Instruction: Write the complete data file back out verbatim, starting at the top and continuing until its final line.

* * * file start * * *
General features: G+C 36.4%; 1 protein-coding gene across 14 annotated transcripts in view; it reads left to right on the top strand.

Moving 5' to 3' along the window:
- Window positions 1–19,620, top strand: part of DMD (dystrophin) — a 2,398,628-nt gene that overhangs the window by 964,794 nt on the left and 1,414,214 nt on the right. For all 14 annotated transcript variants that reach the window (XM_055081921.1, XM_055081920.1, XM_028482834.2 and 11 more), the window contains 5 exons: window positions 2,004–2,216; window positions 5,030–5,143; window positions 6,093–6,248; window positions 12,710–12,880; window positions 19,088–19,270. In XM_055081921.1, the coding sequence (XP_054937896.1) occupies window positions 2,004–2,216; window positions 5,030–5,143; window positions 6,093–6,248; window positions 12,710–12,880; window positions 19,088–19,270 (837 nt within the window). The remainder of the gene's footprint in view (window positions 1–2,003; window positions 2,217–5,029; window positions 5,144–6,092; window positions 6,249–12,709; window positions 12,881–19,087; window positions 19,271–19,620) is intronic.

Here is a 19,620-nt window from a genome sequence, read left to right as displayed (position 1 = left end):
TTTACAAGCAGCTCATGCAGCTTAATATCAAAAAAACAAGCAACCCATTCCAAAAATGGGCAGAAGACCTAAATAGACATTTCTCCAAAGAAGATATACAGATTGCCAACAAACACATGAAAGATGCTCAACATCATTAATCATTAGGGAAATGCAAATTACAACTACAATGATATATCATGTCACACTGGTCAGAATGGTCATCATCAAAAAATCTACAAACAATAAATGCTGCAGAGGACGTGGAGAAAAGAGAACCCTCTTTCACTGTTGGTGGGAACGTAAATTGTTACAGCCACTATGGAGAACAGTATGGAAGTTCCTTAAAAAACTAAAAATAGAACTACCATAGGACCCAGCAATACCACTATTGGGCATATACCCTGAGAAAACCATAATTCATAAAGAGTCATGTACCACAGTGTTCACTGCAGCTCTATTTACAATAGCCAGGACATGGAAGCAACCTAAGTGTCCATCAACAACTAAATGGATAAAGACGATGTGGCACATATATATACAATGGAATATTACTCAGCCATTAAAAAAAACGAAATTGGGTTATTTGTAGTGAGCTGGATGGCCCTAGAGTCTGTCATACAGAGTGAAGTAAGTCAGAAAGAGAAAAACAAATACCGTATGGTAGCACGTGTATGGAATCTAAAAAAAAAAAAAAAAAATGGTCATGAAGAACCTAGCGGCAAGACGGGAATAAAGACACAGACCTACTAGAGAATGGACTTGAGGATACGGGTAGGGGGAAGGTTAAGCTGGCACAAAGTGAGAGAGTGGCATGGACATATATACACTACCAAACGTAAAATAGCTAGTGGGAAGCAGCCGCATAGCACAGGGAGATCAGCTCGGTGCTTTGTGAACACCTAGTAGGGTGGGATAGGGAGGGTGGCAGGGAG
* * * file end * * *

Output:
General features: G+C 36.4%; 1 protein-coding gene across 14 annotated transcripts in view; it reads left to right on the top strand.

Moving 5' to 3' along the window:
- Window positions 1–19,620, top strand: part of DMD (dystrophin) — a 2,398,628-nt gene that overhangs the window by 964,794 nt on the left and 1,414,214 nt on the right. For all 14 annotated transcript variants that reach the window (XM_055081921.1, XM_055081920.1, XM_028482834.2 and 11 more), the window contains 5 exons: window positions 2,004–2,216; window positions 5,030–5,143; window positions 6,093–6,248; window positions 12,710–12,880; window positions 19,088–19,270. In XM_055081921.1, the coding sequence (XP_054937896.1) occupies window positions 2,004–2,216; window positions 5,030–5,143; window positions 6,093–6,248; window positions 12,710–12,880; window positions 19,088–19,270 (837 nt within the window). The remainder of the gene's footprint in view (window positions 1–2,003; window positions 2,217–5,029; window positions 5,144–6,092; window positions 6,249–12,709; window positions 12,881–19,087; window positions 19,271–19,620) is intronic.

Here is a 19,620-nt window from a genome sequence, read left to right as displayed (position 1 = left end):
TTTACAAGCAGCTCATGCAGCTTAATATCAAAAAAACAAGCAACCCATTCCAAAAATGGGCAGAAGACCTAAATAGACATTTCTCCAAAGAAGATATACAGATTGCCAACAAACACATGAAAGATGCTCAACATCATTAATCATTAGGGAAATGCAAATTACAACTACAATGATATATCATGTCACACTGGTCAGAATGGTCATCATCAAAAAATCTACAAACAATAAATGCTGCAGAGGACGTGGAGAAAAGAGAACCCTCTTTCACTGTTGGTGGGAACGTAAATTGTTACAGCCACTATGGAGAACAGTATGGAAGTTCCTTAAAAAACTAAAAATAGAACTACCATAGGACCCAGCAATACCACTATTGGGCATATACCCTGAGAAAACCATAATTCATAAAGAGTCATGTACCACAGTGTTCACTGCAGCTCTATTTACAATAGCCAGGACATGGAAGCAACCTAAGTGTCCATCAACAACTAAATGGATAAAGACGATGTGGCACATATATATACAATGGAATATTACTCAGCCATTAAAAAAAACGAAATTGGGTTATTTGTAGTGAGCTGGATGGCCCTAGAGTCTGTCATACAGAGTGAAGTAAGTCAGAAAGAGAAAAACAAATACCGTATGGTAGCACGTGTATGGAATCTAAAAAAAAAAAAAAAAAATGGTCATGAAGAACCTAGCGGCAAGACGGGAATAAAGACACAGACCTACTAGAGAATGGACTTGAGGATACGGGTAGGGGGAAGGTTAAGCTGGCACAAAGTGAGAGAGTGGCATGGACATATATACACTACCAAACGTAAAATAGCTAGTGGGAAGCAGCCGCATAGCACAGGGAGATCAGCTCGGTGCTTTGTGAACACCTAGTAGGGTGGGATAGGGAGGGTGGCAGGGAG